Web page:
No one wants to break down in their car, especially on a cold, wet and dark night in the middle of nowhere. Regular checks to your vehicle car help prevent this by inspecting your vehicle for wear and tear. As part of a service the technician will look over your vehicle for any signs of trouble and inform you. They can even inspect your brakes to see how worn they are and estimate how many miles you have left before they need changing. If they find any issues, they can quote you to repair them before they cause you a problem.
Just like anything else a vehicle needs looking after, the better its looked after the longer it will last. Changing things like the engine oil and filter regularly can prevent excessive wear to engine components that rely on the oil to lubricate them. Over time the oil will absorb water from the atmosphere as well as dirt particles and carbon from the engine, It can also get diluted with unburnt fuel that creeps by the piston rings. All of this reduces the oils ability to properly lubricate and protect the engine from wear.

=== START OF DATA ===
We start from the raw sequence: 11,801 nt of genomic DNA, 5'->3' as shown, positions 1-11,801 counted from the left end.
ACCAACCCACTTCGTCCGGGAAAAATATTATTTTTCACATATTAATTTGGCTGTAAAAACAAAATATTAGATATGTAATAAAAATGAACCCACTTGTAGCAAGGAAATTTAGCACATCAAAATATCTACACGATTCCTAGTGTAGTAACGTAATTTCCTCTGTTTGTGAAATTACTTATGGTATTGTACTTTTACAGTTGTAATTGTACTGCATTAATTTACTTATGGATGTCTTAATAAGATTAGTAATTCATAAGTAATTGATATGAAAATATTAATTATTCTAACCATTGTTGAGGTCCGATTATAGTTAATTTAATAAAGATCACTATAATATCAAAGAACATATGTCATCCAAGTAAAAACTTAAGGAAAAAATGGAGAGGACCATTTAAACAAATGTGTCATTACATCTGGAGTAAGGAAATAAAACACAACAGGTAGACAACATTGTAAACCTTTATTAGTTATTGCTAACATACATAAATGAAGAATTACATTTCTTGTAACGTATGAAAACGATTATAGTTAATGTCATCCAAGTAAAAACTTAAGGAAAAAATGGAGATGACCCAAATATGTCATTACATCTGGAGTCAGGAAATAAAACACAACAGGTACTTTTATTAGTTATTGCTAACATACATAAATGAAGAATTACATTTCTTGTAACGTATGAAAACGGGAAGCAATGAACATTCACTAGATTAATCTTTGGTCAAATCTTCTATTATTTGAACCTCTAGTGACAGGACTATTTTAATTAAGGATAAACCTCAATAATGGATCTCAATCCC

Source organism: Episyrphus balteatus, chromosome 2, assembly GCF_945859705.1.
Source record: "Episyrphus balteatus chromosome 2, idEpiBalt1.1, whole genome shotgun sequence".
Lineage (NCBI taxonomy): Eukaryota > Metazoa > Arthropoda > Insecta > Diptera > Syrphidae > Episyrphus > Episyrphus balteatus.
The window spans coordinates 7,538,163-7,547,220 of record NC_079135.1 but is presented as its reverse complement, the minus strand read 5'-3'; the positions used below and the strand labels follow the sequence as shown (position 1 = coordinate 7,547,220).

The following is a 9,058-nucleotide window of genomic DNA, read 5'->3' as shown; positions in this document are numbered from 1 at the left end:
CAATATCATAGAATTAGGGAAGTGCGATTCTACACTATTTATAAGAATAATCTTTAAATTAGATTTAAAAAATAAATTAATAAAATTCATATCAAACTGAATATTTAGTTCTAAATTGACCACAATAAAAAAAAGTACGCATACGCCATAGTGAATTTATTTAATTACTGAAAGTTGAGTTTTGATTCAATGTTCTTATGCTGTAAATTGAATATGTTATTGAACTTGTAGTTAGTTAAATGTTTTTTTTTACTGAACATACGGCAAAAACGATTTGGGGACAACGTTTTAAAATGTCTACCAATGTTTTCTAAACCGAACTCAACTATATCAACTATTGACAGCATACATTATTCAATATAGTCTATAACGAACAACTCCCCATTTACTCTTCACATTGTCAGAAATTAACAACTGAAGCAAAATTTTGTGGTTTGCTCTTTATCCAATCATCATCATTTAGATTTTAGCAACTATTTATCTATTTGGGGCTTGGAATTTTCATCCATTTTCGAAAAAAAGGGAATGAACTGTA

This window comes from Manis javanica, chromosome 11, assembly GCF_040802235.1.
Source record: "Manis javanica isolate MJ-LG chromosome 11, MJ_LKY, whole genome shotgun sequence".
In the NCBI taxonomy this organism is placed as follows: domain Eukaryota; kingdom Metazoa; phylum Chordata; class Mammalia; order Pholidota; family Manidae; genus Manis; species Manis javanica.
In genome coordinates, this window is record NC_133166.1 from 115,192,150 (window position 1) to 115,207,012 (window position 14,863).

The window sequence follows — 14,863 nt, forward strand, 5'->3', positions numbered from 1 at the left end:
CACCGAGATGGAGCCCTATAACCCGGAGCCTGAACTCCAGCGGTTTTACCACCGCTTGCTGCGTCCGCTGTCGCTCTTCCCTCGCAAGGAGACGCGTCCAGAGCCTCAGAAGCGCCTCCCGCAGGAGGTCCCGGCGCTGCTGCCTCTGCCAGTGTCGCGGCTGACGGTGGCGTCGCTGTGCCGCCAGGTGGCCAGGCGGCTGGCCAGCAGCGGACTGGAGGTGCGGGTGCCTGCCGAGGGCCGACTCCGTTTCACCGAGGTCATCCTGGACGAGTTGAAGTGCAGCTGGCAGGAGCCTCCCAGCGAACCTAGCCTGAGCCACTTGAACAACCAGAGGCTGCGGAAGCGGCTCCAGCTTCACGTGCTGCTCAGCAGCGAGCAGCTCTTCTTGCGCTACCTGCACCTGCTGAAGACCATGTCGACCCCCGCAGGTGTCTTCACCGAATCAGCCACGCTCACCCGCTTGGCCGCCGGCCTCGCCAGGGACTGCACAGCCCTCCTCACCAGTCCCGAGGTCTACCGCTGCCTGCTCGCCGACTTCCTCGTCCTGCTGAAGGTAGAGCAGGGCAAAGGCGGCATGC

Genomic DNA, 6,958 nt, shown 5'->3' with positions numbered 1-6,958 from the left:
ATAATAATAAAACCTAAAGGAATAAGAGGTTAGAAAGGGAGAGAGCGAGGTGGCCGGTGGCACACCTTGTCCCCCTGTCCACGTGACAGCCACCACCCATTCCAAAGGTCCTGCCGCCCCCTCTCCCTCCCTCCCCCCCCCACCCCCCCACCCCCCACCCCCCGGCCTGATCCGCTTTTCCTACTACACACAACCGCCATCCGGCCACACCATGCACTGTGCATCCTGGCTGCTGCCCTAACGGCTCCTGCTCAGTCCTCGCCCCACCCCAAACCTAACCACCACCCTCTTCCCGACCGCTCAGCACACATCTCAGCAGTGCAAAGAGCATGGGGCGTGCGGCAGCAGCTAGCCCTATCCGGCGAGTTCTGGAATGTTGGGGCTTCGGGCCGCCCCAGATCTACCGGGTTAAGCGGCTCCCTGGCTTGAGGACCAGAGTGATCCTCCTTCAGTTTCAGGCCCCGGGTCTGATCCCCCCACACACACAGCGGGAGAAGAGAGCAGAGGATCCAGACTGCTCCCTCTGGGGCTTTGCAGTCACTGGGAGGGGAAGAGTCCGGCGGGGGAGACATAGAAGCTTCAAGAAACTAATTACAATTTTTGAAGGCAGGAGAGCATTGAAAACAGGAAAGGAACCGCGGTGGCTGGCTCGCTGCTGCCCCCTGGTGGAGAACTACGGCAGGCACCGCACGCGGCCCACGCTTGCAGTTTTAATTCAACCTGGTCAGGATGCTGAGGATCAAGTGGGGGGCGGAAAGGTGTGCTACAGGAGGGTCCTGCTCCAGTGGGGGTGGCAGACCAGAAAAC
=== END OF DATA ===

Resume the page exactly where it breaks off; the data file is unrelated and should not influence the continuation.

Higher resale value.
Most people when buying a second-hand vehicle like to know its been looked after and service both correctly and regularly. This is because a car that has done 40,000 miles but never been serviced will most likely have more wear to the engine that a car that has done double the mileage but serviced according to the manufactures guidelines. Most cars have a warning that pops up on the dash to tell you if it needs a service or the information can be found in the owners handbook.
Are all service's equal.
No, they are not and this can be a problem. Most manufacturers have service schedules that not only tell you when the car needs a service but also what service is required. For instance brake fluid is hydroscopic and will absorb moisture over a period of time. When moisture builds up in the brake fluid and comes in to contact with seals, it can cause them to fail over time and will also cause corrosion to internal parts of the braking system. The last thing anyone wants is for the brakes to fail.
Manufacturers normally recommend the brake fluid is changed every 4 years as well as things like antifreeze and sometime gear box oil. However this would mean that they do not need changing only checking on the services before. Most technicians will have access to technical data and will be able to print out a list of things to test and change depending on the age and milage of the vehicle. Following this list is how servicing should be done.